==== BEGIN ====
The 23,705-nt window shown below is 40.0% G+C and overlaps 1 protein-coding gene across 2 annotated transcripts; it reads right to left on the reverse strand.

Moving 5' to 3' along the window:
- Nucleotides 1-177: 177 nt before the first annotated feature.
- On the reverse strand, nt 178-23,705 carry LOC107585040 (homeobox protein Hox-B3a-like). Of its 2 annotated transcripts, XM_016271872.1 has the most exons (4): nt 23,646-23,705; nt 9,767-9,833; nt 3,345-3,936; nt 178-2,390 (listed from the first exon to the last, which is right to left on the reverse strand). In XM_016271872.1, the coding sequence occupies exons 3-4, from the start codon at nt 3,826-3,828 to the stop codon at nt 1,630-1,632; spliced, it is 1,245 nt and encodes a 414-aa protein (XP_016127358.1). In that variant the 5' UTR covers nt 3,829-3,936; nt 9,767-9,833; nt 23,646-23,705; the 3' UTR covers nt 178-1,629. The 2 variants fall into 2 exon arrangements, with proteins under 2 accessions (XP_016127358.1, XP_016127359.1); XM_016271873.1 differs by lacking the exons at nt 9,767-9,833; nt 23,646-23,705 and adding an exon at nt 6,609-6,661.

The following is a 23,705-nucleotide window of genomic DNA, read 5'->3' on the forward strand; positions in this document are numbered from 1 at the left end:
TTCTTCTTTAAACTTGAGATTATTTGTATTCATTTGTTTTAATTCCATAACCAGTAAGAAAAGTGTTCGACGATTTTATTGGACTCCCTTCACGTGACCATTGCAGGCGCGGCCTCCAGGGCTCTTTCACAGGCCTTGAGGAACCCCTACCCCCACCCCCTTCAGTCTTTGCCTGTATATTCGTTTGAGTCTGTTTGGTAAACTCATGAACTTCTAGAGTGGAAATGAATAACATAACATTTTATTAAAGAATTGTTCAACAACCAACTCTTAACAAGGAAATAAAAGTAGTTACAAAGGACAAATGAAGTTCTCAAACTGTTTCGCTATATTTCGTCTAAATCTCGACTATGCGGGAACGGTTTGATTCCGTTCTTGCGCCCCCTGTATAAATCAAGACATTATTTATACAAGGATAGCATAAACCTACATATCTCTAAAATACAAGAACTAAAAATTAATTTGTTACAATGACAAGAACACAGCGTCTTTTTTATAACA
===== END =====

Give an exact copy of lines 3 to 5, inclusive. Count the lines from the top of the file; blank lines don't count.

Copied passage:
- Nucleotides 1-177: 177 nt before the first annotated feature.
- On the reverse strand, nt 178-23,705 carry LOC107585040 (homeobox protein Hox-B3a-like). Of its 2 annotated transcripts, XM_016271872.1 has the most exons (4): nt 23,646-23,705; nt 9,767-9,833; nt 3,345-3,936; nt 178-2,390 (listed from the first exon to the last, which is right to left on the reverse strand). In XM_016271872.1, the coding sequence occupies exons 3-4, from the start codon at nt 3,826-3,828 to the stop codon at nt 1,630-1,632; spliced, it is 1,245 nt and encodes a 414-aa protein (XP_016127358.1). In that variant the 5' UTR covers nt 3,829-3,936; nt 9,767-9,833; nt 23,646-23,705; the 3' UTR covers nt 178-1,629. The 2 variants fall into 2 exon arrangements, with proteins under 2 accessions (XP_016127358.1, XP_016127359.1); XM_016271873.1 differs by lacking the exons at nt 9,767-9,833; nt 23,646-23,705 and adding an exon at nt 6,609-6,661.

The following is a 23,705-nucleotide window of genomic DNA, read 5'->3' on the forward strand; positions in this document are numbered from 1 at the left end: